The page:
The time it takes for the water to return to green depends on a number of factors. These include the level of contamination and the size of the pool. Generally, it can take one to two days. The efficiency of your filtration system is critical because it must work continuously to remove algae and other particles. That's why the filtration system needs to be flushed every 6 to 8 hours. Finally, patience is essential as the water clarification process cannot be accelerated.

➡ Why is my pool still green after treatment?

If you've tried everything and your pool water remains green despite treatment, it's possible that the products you're using aren't appropriate or aren't being dosed correctly. Contact our experts for a customized solution to your water problem.

➡ Can anti-algae and shock chlorination be used at the same time?

We recommend starting the treatment with shock chlorination to eliminate algae and adding anti-algae at a later stage. It's worth noting that Desalgin anti-algae maintains its stability in the presence of chlorine and has a clarifying effect.

➡ How to recover green pool water?

Follow this video tutorial to solve your green water problem in 48 hours:

How do I clean a green pool?

Cleaning a green pool

Manual pool cleaning is an effective step in the fight against algae. It allows you to mechanically remove algae and other debris. 

Brushing and cleaning: Cleaning the pool bottom and walls with a pool brush is a critical step in removing algae. Cleaning brushes with polypropylene bristles are suitable for all pool surfaces and are particularly effective at loosening algae from surfaces. Pay special attention to corners, cracks and shaded areas where algae tend to accumulate. 

Manual Vacuuming: A manual pool vacuum can be used to remove algae and other debris from the pool bottom. This is especially effective if the algae has been removed from the walls.

Using Chlorine to Control Algae

Chlorine is often used to control algae in the pool. Due to its strong oxidizing properties, it can effectively eliminate algae and bacteria. In the event of an algae infestation, we recommend treating the pool with a high concentration of chlorine, also known as shock chlorination or shock treatment. This method is particularly effective in quickly eliminating algae. 

Chlorine to kill algae comes in several forms: granular chlorine, tablet chlorine, and liquid chlorine. Which form of chlorine to use depends on a number of factors, such as the extent of the algae bloom, the size of the pool, and the treatment method. If you need help choosing the most appropriate product, our experts are here to help.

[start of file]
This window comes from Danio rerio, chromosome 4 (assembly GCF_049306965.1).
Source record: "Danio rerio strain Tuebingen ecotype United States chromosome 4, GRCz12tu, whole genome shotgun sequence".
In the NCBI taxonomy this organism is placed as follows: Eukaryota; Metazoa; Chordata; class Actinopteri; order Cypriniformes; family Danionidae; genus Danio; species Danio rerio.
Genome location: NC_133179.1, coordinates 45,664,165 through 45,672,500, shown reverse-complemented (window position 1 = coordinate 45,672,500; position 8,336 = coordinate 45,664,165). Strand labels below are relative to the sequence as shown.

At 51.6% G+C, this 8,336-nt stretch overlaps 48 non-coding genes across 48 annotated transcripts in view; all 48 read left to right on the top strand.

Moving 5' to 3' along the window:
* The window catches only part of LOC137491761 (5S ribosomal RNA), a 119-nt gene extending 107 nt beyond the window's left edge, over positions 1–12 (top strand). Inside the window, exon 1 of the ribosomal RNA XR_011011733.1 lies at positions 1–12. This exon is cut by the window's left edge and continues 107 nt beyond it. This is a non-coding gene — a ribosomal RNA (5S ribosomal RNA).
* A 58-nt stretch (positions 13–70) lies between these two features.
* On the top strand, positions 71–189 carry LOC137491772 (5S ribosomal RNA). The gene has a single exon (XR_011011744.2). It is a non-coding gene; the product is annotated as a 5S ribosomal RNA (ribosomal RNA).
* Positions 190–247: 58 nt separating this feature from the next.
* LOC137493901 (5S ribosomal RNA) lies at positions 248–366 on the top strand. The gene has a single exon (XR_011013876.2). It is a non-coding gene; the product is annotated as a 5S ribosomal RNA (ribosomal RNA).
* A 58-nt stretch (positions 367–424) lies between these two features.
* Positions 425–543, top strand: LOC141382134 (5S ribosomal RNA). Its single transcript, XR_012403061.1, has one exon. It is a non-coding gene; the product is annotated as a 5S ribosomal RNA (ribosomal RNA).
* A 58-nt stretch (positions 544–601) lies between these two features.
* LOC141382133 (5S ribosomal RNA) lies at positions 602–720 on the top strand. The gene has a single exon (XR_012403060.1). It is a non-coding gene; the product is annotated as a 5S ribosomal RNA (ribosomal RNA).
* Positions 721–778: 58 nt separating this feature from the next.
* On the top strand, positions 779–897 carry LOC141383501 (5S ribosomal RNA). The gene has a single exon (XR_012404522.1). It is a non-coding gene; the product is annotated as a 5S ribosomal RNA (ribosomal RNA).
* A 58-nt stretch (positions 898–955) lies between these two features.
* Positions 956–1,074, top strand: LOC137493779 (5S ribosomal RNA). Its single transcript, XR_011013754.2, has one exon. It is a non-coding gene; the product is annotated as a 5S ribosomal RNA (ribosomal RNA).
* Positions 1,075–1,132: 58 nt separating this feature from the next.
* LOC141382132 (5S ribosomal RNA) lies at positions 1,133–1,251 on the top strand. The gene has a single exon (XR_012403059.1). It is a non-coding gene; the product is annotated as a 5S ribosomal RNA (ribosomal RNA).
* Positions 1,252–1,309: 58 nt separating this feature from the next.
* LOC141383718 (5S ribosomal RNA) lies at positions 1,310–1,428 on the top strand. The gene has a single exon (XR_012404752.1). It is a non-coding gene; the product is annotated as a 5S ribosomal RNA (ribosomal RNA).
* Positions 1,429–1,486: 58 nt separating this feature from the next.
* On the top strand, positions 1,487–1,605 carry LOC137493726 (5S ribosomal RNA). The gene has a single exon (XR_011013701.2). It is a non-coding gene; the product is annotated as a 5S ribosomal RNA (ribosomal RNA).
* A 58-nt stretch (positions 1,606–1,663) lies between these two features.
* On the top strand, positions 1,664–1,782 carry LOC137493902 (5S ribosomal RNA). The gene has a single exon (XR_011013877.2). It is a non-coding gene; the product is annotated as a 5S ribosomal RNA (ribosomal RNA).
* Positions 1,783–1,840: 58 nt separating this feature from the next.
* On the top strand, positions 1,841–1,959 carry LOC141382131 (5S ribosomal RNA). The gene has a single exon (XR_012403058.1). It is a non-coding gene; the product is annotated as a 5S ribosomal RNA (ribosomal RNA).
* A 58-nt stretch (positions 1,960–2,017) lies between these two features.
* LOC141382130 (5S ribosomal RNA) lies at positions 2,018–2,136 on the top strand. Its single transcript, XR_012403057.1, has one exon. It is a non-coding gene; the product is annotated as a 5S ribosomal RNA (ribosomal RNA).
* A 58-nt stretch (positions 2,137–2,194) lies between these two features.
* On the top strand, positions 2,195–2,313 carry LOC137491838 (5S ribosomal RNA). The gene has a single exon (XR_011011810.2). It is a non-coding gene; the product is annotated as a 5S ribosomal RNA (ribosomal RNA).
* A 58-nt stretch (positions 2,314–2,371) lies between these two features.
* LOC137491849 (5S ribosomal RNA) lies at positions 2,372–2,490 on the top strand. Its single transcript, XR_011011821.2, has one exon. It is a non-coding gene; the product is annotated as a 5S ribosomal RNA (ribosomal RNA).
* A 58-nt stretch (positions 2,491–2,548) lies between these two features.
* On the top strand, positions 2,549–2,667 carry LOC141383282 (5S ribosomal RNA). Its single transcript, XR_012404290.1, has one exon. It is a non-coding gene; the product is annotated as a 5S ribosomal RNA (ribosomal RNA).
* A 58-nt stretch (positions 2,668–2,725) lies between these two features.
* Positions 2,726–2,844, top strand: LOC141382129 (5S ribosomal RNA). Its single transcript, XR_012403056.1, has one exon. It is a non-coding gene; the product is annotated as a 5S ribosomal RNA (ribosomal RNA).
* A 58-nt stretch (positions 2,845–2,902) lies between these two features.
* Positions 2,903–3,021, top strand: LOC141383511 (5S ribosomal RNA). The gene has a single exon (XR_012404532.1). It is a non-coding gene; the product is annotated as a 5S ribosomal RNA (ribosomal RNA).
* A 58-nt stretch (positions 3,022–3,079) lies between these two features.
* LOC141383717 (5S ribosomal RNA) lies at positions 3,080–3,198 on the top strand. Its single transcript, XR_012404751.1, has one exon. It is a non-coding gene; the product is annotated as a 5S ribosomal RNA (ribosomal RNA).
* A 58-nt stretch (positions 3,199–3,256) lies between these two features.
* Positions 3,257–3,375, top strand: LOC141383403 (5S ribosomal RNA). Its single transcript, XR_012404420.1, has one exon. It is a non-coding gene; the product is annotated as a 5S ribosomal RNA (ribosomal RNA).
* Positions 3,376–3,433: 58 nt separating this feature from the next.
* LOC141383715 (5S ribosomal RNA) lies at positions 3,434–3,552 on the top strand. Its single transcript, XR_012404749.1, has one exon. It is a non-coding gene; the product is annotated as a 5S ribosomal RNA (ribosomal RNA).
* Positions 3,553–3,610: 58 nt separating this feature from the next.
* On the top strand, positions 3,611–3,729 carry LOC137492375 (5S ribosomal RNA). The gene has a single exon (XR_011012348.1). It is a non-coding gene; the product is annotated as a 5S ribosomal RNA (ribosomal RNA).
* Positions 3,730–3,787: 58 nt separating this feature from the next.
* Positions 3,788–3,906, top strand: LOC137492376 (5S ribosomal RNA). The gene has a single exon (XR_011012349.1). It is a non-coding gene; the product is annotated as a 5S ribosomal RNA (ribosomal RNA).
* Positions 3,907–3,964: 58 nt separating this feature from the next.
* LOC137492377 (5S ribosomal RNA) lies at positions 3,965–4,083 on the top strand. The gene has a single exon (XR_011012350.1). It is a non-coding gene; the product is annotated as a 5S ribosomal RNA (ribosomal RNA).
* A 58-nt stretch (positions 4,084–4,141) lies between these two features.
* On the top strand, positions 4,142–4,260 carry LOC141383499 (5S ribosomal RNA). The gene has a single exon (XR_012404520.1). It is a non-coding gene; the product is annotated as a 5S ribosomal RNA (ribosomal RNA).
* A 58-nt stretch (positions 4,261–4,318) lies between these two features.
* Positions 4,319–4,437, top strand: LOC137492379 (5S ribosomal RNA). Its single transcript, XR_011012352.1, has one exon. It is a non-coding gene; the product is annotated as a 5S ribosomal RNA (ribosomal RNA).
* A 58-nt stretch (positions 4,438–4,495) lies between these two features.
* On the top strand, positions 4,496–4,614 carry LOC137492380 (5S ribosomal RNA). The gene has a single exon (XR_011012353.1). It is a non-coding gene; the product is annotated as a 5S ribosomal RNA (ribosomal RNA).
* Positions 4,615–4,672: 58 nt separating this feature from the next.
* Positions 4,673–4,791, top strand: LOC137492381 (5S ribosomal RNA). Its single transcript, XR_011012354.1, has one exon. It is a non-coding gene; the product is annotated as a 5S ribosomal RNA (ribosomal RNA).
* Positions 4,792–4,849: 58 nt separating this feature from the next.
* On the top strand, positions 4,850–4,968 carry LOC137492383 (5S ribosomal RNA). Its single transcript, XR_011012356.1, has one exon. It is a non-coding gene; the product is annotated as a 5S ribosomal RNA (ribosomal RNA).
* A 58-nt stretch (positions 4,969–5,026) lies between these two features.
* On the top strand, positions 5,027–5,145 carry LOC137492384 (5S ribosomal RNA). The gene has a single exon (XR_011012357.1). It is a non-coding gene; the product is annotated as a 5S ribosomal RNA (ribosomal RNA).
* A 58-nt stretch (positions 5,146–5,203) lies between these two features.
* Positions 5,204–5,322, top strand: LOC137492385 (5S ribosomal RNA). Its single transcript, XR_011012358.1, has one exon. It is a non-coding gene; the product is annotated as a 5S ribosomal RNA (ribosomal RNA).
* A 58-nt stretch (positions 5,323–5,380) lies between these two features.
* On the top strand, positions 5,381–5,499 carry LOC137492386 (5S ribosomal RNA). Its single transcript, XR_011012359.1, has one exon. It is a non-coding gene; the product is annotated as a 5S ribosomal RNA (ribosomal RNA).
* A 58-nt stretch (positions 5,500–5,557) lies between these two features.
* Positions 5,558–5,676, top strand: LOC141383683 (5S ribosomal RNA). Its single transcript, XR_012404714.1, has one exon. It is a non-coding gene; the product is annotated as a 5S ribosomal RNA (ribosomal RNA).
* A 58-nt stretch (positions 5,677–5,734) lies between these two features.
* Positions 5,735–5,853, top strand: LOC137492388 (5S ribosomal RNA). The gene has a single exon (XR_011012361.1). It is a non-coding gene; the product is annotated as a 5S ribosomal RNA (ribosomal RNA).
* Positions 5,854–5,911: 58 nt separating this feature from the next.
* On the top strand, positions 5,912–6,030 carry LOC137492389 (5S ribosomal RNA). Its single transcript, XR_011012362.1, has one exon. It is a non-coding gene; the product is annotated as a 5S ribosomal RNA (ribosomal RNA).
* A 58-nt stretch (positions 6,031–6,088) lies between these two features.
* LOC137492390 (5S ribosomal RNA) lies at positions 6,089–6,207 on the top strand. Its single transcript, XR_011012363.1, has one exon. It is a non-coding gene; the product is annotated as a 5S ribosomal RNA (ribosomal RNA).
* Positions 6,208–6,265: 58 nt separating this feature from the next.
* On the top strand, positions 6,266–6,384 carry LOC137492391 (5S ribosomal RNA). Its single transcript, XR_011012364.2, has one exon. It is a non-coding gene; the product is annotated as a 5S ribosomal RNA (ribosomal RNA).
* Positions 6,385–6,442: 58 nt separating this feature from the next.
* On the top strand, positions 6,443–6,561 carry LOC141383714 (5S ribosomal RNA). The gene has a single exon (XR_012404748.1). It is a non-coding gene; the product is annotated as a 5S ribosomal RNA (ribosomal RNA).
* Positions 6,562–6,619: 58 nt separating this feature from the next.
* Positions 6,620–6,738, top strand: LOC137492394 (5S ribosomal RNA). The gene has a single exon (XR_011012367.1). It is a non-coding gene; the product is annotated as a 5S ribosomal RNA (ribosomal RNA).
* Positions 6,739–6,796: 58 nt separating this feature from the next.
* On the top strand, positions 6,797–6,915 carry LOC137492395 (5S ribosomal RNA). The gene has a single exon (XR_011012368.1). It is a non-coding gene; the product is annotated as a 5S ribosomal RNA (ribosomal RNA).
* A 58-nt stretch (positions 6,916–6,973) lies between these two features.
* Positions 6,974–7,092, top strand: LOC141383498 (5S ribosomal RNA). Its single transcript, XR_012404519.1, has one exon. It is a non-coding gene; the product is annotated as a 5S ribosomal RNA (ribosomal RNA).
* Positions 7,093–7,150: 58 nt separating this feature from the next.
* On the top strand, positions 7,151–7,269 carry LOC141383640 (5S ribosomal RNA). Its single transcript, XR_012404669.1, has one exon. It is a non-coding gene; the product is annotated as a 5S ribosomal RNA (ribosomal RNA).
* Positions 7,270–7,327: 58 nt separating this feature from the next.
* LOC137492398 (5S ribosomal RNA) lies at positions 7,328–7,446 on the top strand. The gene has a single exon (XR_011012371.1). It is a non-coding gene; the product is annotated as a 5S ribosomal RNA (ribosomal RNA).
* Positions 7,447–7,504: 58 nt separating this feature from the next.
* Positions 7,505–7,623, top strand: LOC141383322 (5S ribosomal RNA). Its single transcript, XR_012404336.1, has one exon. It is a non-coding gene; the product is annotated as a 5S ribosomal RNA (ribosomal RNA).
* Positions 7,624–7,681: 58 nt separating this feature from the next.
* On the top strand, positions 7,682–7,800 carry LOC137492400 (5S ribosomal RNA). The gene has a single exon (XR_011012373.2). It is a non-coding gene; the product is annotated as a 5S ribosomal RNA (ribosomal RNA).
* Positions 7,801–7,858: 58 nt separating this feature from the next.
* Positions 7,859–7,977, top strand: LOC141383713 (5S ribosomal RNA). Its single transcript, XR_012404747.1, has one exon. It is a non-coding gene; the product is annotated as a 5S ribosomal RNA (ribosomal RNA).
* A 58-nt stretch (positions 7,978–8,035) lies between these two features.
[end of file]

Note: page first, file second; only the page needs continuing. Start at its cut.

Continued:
Use of algicides

Algicides are an effective preventative method of controlling algae growth in swimming pools. They work by interrupting the cellular process of algae, thus preventing their proliferation. Algaecides are a useful addition to your pool maintenance program, but they are not a substitute for regular cleaning and maintenance. 

They should be used in conjunction with other pool maintenance measures such as pH control, disinfectant addition, flocculation and manual cleaning. Regular addition of algicides such as Desalgin will prevent algae from growing in your pool and clouding the water.

Use of flocculants

Flocculants such as Superflock Plus are another important element of pool maintenance, especially when it comes to preventing algae growth and maintaining water clarity. These flocculant cartridges help trap fine particles in the water and agglomerate them into a larger mass so they can be more easily retained and removed by the pool filter. 

Using flocculants is simple. Flocculant cartridges are placed directly into the skimmer where they dissolve and work. The agglomeration of fine particles creates a larger structure that is more easily captured by the filtration system. Superflock Plus' special formula also removes phosphates, helping to reduce the basis for future algae growth. Phosphates act as a nutrient for algae, so their removal is essential to ensure long-term protection against algae growth.